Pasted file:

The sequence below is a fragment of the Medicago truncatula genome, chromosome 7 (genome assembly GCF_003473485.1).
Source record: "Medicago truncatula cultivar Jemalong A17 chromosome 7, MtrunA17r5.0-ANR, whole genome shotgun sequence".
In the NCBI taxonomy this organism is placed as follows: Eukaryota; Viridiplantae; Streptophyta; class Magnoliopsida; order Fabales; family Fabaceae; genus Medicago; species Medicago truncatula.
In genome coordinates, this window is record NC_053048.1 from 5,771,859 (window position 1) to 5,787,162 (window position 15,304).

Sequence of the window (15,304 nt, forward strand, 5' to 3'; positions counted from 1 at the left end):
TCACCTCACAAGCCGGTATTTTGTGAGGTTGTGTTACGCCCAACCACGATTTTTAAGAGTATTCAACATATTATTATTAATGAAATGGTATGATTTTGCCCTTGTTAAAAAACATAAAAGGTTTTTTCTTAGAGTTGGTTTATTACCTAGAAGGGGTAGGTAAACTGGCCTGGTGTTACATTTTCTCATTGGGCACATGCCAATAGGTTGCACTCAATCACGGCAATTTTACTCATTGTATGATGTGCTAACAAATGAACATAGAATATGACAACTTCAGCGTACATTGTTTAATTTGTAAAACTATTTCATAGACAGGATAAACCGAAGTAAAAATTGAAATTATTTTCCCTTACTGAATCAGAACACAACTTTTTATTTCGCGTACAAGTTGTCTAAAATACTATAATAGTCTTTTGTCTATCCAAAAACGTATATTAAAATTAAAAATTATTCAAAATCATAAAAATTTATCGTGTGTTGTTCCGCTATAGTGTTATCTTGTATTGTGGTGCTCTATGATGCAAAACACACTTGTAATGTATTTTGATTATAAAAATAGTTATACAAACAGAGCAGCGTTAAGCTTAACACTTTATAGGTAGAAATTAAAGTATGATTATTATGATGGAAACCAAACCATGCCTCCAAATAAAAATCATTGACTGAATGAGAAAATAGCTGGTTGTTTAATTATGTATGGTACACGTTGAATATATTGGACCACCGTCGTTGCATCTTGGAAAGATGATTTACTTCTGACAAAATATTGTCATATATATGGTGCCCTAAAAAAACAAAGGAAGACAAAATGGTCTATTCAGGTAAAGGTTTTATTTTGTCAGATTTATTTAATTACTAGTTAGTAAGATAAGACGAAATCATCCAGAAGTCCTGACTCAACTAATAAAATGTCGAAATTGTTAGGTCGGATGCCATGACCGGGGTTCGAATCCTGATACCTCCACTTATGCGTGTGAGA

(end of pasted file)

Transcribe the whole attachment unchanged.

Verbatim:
The sequence below is a fragment of the Medicago truncatula genome, chromosome 7 (genome assembly GCF_003473485.1).
Source record: "Medicago truncatula cultivar Jemalong A17 chromosome 7, MtrunA17r5.0-ANR, whole genome shotgun sequence".
In the NCBI taxonomy this organism is placed as follows: Eukaryota; Viridiplantae; Streptophyta; class Magnoliopsida; order Fabales; family Fabaceae; genus Medicago; species Medicago truncatula.
In genome coordinates, this window is record NC_053048.1 from 5,771,859 (window position 1) to 5,787,162 (window position 15,304).

Sequence of the window (15,304 nt, forward strand, 5' to 3'; positions counted from 1 at the left end):
TCACCTCACAAGCCGGTATTTTGTGAGGTTGTGTTACGCCCAACCACGATTTTTAAGAGTATTCAACATATTATTATTAATGAAATGGTATGATTTTGCCCTTGTTAAAAAACATAAAAGGTTTTTTCTTAGAGTTGGTTTATTACCTAGAAGGGGTAGGTAAACTGGCCTGGTGTTACATTTTCTCATTGGGCACATGCCAATAGGTTGCACTCAATCACGGCAATTTTACTCATTGTATGATGTGCTAACAAATGAACATAGAATATGACAACTTCAGCGTACATTGTTTAATTTGTAAAACTATTTCATAGACAGGATAAACCGAAGTAAAAATTGAAATTATTTTCCCTTACTGAATCAGAACACAACTTTTTATTTCGCGTACAAGTTGTCTAAAATACTATAATAGTCTTTTGTCTATCCAAAAACGTATATTAAAATTAAAAATTATTCAAAATCATAAAAATTTATCGTGTGTTGTTCCGCTATAGTGTTATCTTGTATTGTGGTGCTCTATGATGCAAAACACACTTGTAATGTATTTTGATTATAAAAATAGTTATACAAACAGAGCAGCGTTAAGCTTAACACTTTATAGGTAGAAATTAAAGTATGATTATTATGATGGAAACCAAACCATGCCTCCAAATAAAAATCATTGACTGAATGAGAAAATAGCTGGTTGTTTAATTATGTATGGTACACGTTGAATATATTGGACCACCGTCGTTGCATCTTGGAAAGATGATTTACTTCTGACAAAATATTGTCATATATATGGTGCCCTAAAAAAACAAAGGAAGACAAAATGGTCTATTCAGGTAAAGGTTTTATTTTGTCAGATTTATTTAATTACTAGTTAGTAAGATAAGACGAAATCATCCAGAAGTCCTGACTCAACTAATAAAATGTCGAAATTGTTAGGTCGGATGCCATGACCGGGGTTCGAATCCTGATACCTCCACTTATGCGTGTGAGA